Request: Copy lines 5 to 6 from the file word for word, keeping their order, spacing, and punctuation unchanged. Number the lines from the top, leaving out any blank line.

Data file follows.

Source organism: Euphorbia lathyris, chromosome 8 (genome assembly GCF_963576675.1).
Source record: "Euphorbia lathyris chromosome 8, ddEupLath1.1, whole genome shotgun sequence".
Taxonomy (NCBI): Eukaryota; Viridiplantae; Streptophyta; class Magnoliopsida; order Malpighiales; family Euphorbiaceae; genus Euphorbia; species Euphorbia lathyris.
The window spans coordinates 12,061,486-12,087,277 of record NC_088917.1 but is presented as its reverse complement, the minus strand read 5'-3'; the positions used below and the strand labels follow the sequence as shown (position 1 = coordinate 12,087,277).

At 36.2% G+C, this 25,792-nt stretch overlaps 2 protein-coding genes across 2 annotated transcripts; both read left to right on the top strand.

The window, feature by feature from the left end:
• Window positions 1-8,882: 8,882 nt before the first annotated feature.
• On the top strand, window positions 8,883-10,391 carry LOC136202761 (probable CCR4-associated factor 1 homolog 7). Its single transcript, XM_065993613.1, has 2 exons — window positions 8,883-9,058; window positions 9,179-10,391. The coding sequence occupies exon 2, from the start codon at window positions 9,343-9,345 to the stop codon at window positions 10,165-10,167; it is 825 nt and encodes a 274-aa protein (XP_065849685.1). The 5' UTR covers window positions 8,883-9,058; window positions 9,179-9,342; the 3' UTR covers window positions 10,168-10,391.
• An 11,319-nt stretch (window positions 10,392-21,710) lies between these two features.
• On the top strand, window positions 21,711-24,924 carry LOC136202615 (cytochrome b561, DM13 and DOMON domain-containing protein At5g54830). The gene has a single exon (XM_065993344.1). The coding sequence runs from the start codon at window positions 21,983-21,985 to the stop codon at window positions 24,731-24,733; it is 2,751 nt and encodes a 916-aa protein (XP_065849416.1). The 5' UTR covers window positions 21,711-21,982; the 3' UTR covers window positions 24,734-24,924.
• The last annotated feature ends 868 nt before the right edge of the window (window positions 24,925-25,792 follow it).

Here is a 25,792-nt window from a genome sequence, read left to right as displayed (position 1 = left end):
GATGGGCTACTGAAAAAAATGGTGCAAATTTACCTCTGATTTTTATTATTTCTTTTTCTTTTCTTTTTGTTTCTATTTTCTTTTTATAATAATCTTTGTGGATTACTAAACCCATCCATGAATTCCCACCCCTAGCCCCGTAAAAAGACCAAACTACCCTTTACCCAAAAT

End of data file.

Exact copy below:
At 36.2% G+C, this 25,792-nt stretch overlaps 2 protein-coding genes across 2 annotated transcripts; both read left to right on the top strand.

The window, feature by feature from the left end: